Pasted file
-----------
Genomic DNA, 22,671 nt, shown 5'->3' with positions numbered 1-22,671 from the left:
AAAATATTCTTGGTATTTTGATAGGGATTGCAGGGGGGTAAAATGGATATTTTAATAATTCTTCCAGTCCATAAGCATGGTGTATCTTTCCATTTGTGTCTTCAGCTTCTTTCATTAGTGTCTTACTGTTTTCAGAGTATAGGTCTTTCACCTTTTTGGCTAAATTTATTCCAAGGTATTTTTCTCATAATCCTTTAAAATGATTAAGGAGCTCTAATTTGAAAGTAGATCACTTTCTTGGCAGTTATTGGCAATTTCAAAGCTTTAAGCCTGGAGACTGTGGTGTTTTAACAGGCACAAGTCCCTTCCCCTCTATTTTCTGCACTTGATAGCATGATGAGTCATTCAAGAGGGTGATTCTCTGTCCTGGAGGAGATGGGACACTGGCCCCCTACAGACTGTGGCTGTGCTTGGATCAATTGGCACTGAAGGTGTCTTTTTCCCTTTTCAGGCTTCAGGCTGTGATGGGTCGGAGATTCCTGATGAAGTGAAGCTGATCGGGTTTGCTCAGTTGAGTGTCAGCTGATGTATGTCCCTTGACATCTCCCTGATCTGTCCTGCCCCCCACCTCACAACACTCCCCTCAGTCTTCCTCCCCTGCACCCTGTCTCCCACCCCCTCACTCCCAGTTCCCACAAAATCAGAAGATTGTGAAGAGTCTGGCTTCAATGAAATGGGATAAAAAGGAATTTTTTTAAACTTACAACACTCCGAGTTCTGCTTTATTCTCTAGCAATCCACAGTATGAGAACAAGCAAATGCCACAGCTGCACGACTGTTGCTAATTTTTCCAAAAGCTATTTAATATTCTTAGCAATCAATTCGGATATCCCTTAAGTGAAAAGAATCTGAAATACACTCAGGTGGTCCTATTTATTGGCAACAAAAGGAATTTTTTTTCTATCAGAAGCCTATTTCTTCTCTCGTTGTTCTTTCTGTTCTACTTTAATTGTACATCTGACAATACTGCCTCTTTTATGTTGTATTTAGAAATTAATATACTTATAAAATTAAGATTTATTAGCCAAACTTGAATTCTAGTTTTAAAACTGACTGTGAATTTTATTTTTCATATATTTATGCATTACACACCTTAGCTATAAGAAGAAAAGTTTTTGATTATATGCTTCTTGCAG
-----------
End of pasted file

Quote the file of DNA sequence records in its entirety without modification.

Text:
Genomic DNA, 22,671 nt, shown 5'->3' with positions numbered 1-22,671 from the left:
AAAATATTCTTGGTATTTTGATAGGGATTGCAGGGGGGTAAAATGGATATTTTAATAATTCTTCCAGTCCATAAGCATGGTGTATCTTTCCATTTGTGTCTTCAGCTTCTTTCATTAGTGTCTTACTGTTTTCAGAGTATAGGTCTTTCACCTTTTTGGCTAAATTTATTCCAAGGTATTTTTCTCATAATCCTTTAAAATGATTAAGGAGCTCTAATTTGAAAGTAGATCACTTTCTTGGCAGTTATTGGCAATTTCAAAGCTTTAAGCCTGGAGACTGTGGTGTTTTAACAGGCACAAGTCCCTTCCCCTCTATTTTCTGCACTTGATAGCATGATGAGTCATTCAAGAGGGTGATTCTCTGTCCTGGAGGAGATGGGACACTGGCCCCCTACAGACTGTGGCTGTGCTTGGATCAATTGGCACTGAAGGTGTCTTTTTCCCTTTTCAGGCTTCAGGCTGTGATGGGTCGGAGATTCCTGATGAAGTGAAGCTGATCGGGTTTGCTCAGTTGAGTGTCAGCTGATGTATGTCCCTTGACATCTCCCTGATCTGTCCTGCCCCCCACCTCACAACACTCCCCTCAGTCTTCCTCCCCTGCACCCTGTCTCCCACCCCCTCACTCCCAGTTCCCACAAAATCAGAAGATTGTGAAGAGTCTGGCTTCAATGAAATGGGATAAAAAGGAATTTTTTTAAACTTACAACACTCCGAGTTCTGCTTTATTCTCTAGCAATCCACAGTATGAGAACAAGCAAATGCCACAGCTGCACGACTGTTGCTAATTTTTCCAAAAGCTATTTAATATTCTTAGCAATCAATTCGGATATCCCTTAAGTGAAAAGAATCTGAAATACACTCAGGTGGTCCTATTTATTGGCAACAAAAGGAATTTTTTTTCTATCAGAAGCCTATTTCTTCTCTCGTTGTTCTTTCTGTTCTACTTTAATTGTACATCTGACAATACTGCCTCTTTTATGTTGTATTTAGAAATTAATATACTTATAAAATTAAGATTTATTAGCCAAACTTGAATTCTAGTTTTAAAACTGACTGTGAATTTTATTTTTCATATATTTATGCATTACACACCTTAGCTATAAGAAGAAAAGTTTTTGATTATATGCTTCTTGCAG